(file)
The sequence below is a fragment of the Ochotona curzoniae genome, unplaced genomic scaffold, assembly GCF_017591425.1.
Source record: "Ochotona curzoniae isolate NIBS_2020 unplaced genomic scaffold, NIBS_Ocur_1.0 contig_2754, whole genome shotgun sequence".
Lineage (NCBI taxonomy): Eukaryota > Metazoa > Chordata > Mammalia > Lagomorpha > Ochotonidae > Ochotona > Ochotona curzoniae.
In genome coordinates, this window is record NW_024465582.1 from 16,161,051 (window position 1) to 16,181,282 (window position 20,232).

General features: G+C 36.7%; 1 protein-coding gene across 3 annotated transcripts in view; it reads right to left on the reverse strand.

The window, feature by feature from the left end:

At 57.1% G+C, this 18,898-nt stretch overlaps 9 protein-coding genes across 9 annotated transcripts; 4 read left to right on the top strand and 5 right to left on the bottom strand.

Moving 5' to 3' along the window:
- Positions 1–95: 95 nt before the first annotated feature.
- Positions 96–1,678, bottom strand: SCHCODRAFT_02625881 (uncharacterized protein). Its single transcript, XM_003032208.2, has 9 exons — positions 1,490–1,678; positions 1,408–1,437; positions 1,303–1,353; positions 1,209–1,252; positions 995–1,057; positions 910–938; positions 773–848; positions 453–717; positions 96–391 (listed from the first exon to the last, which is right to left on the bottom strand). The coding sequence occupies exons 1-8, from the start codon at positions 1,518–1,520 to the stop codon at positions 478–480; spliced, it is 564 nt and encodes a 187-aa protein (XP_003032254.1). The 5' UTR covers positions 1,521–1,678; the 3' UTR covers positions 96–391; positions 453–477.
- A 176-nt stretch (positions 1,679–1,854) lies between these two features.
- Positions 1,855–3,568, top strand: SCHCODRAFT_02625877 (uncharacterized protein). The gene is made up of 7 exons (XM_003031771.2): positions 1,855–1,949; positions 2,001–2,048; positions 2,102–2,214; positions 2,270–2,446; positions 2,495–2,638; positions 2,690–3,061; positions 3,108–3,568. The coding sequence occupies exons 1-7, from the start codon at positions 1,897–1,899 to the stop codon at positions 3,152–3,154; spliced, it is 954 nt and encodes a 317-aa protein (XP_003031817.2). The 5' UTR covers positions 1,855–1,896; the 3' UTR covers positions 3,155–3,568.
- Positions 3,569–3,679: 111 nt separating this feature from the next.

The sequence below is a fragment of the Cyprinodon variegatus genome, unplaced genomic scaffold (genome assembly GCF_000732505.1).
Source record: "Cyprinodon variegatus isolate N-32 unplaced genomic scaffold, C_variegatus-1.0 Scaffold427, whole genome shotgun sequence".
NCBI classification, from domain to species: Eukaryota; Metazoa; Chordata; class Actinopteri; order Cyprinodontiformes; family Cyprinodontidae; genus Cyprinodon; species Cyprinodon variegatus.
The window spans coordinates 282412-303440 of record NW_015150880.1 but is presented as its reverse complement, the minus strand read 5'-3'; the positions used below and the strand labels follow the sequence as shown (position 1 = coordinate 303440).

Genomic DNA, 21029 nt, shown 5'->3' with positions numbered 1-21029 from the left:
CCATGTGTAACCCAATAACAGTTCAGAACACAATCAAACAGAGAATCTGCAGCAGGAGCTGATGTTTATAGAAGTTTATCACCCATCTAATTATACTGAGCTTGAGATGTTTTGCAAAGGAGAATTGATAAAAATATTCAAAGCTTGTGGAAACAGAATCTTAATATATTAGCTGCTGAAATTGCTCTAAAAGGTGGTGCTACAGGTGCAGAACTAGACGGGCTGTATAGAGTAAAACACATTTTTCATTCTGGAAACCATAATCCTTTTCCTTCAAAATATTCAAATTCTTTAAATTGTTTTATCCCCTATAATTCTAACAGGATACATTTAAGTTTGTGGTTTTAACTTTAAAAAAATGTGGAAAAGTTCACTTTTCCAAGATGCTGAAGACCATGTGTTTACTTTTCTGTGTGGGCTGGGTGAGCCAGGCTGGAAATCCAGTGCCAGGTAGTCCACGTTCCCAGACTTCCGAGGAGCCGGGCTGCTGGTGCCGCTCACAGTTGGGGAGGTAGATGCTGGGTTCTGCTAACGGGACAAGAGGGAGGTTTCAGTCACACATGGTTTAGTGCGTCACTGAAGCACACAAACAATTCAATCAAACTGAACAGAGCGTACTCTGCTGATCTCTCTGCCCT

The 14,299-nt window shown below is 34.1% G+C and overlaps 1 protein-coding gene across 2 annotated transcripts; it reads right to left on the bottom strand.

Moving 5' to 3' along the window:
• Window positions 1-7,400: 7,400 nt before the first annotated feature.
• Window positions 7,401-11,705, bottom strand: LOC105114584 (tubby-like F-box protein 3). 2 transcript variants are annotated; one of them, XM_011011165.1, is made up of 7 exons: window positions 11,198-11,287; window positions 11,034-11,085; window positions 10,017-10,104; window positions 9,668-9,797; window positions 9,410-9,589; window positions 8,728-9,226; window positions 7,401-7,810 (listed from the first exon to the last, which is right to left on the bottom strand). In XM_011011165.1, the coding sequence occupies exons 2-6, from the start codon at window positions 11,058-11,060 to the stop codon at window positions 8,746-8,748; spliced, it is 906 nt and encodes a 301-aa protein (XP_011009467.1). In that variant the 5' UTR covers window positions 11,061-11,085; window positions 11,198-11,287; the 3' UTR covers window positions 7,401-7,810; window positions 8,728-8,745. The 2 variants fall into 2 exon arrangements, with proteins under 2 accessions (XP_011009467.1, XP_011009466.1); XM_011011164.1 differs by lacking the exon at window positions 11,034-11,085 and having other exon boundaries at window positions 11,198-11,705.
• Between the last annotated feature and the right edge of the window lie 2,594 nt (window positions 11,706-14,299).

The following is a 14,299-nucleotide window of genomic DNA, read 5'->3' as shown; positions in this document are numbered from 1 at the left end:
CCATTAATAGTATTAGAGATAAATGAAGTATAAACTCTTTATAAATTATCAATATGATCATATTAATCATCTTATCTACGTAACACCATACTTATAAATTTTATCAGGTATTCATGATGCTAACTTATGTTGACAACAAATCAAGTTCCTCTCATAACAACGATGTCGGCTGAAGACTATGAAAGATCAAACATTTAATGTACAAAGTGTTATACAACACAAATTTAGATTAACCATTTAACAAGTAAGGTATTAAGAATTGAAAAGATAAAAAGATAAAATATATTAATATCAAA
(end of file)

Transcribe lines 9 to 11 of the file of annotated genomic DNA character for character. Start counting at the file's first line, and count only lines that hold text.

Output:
- Positions 1–95: 95 nt before the first annotated feature.
- Positions 96–1,678, bottom strand: SCHCODRAFT_02625881 (uncharacterized protein). Its single transcript, XM_003032208.2, has 9 exons — positions 1,490–1,678; positions 1,408–1,437; positions 1,303–1,353; positions 1,209–1,252; positions 995–1,057; positions 910–938; positions 773–848; positions 453–717; positions 96–391 (listed from the first exon to the last, which is right to left on the bottom strand). The coding sequence occupies exons 1-8, from the start codon at positions 1,518–1,520 to the stop codon at positions 478–480; spliced, it is 564 nt and encodes a 187-aa protein (XP_003032254.1). The 5' UTR covers positions 1,521–1,678; the 3' UTR covers positions 96–391; positions 453–477.
- A 176-nt stretch (positions 1,679–1,854) lies between these two features.